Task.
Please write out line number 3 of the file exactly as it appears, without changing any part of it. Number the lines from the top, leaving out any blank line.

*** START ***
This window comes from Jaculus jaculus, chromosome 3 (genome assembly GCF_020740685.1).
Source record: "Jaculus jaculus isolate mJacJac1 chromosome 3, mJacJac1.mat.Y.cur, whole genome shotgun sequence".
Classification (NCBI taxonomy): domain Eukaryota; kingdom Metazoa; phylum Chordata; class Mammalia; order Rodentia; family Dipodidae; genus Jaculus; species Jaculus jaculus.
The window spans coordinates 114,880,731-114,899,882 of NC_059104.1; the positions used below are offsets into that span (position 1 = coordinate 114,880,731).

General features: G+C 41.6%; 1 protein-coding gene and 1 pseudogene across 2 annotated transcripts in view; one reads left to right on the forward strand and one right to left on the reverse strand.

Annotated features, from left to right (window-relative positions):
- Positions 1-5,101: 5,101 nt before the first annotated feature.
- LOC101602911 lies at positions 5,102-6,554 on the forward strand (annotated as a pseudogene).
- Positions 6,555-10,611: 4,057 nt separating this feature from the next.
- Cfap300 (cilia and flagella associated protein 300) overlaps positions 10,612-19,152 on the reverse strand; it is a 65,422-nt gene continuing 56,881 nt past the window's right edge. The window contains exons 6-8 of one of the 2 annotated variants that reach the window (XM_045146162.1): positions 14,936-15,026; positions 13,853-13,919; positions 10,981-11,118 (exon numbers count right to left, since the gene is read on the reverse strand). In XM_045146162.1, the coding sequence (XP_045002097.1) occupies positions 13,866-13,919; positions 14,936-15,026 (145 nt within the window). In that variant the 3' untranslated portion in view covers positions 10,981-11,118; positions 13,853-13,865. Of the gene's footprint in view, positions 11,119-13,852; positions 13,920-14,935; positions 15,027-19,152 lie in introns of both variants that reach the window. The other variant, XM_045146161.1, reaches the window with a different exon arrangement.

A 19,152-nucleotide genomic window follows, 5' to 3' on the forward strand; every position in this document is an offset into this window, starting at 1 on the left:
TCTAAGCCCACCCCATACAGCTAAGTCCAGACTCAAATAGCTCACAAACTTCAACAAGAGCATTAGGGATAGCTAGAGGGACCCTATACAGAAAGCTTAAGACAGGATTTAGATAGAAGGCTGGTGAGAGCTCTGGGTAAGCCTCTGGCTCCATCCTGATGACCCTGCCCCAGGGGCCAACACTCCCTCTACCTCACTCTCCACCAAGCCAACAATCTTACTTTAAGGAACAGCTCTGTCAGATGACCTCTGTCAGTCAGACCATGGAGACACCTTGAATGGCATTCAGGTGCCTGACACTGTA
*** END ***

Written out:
Classification (NCBI taxonomy): domain Eukaryota; kingdom Metazoa; phylum Chordata; class Mammalia; order Rodentia; family Dipodidae; genus Jaculus; species Jaculus jaculus.